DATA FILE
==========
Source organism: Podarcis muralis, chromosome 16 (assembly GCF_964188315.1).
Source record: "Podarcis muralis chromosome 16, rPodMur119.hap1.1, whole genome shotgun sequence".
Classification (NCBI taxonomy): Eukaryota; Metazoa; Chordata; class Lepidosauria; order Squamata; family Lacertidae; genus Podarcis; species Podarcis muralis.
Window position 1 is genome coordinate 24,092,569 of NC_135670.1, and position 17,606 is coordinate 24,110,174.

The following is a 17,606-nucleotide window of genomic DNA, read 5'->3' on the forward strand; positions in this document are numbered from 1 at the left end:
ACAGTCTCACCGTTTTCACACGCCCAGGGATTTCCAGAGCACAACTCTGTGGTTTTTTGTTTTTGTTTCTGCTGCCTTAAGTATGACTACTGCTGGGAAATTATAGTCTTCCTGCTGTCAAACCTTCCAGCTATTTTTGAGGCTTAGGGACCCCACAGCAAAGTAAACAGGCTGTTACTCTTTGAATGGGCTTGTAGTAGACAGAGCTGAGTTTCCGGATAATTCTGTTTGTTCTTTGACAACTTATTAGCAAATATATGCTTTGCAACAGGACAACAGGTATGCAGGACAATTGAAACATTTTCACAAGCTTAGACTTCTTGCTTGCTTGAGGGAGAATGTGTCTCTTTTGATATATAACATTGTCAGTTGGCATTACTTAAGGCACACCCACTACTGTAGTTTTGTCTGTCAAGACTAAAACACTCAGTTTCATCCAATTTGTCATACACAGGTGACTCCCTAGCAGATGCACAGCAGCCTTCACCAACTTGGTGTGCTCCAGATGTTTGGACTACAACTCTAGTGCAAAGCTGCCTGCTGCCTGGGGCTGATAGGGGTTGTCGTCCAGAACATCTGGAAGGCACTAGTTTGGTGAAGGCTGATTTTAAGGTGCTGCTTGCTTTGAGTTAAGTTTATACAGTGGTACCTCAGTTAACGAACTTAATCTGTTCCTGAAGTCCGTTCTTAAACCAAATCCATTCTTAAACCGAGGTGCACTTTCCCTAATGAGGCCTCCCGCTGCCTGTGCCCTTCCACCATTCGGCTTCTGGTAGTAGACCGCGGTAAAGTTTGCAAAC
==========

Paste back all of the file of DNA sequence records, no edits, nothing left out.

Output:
Source organism: Podarcis muralis, chromosome 16 (assembly GCF_964188315.1).
Source record: "Podarcis muralis chromosome 16, rPodMur119.hap1.1, whole genome shotgun sequence".
Classification (NCBI taxonomy): Eukaryota; Metazoa; Chordata; class Lepidosauria; order Squamata; family Lacertidae; genus Podarcis; species Podarcis muralis.
Window position 1 is genome coordinate 24,092,569 of NC_135670.1, and position 17,606 is coordinate 24,110,174.

The following is a 17,606-nucleotide window of genomic DNA, read 5'->3' on the forward strand; positions in this document are numbered from 1 at the left end:
ACAGTCTCACCGTTTTCACACGCCCAGGGATTTCCAGAGCACAACTCTGTGGTTTTTTGTTTTTGTTTCTGCTGCCTTAAGTATGACTACTGCTGGGAAATTATAGTCTTCCTGCTGTCAAACCTTCCAGCTATTTTTGAGGCTTAGGGACCCCACAGCAAAGTAAACAGGCTGTTACTCTTTGAATGGGCTTGTAGTAGACAGAGCTGAGTTTCCGGATAATTCTGTTTGTTCTTTGACAACTTATTAGCAAATATATGCTTTGCAACAGGACAACAGGTATGCAGGACAATTGAAACATTTTCACAAGCTTAGACTTCTTGCTTGCTTGAGGGAGAATGTGTCTCTTTTGATATATAACATTGTCAGTTGGCATTACTTAAGGCACACCCACTACTGTAGTTTTGTCTGTCAAGACTAAAACACTCAGTTTCATCCAATTTGTCATACACAGGTGACTCCCTAGCAGATGCACAGCAGCCTTCACCAACTTGGTGTGCTCCAGATGTTTGGACTACAACTCTAGTGCAAAGCTGCCTGCTGCCTGGGGCTGATAGGGGTTGTCGTCCAGAACATCTGGAAGGCACTAGTTTGGTGAAGGCTGATTTTAAGGTGCTGCTTGCTTTGAGTTAAGTTTATACAGTGGTACCTCAGTTAACGAACTTAATCTGTTCCTGAAGTCCGTTCTTAAACCAAATCCATTCTTAAACCGAGGTGCACTTTCCCTAATGAGGCCTCCCGCTGCCTGTGCCCTTCCACCATTCGGCTTCTGGTAGTAGACCGCGGTAAAGTTTGCAAAC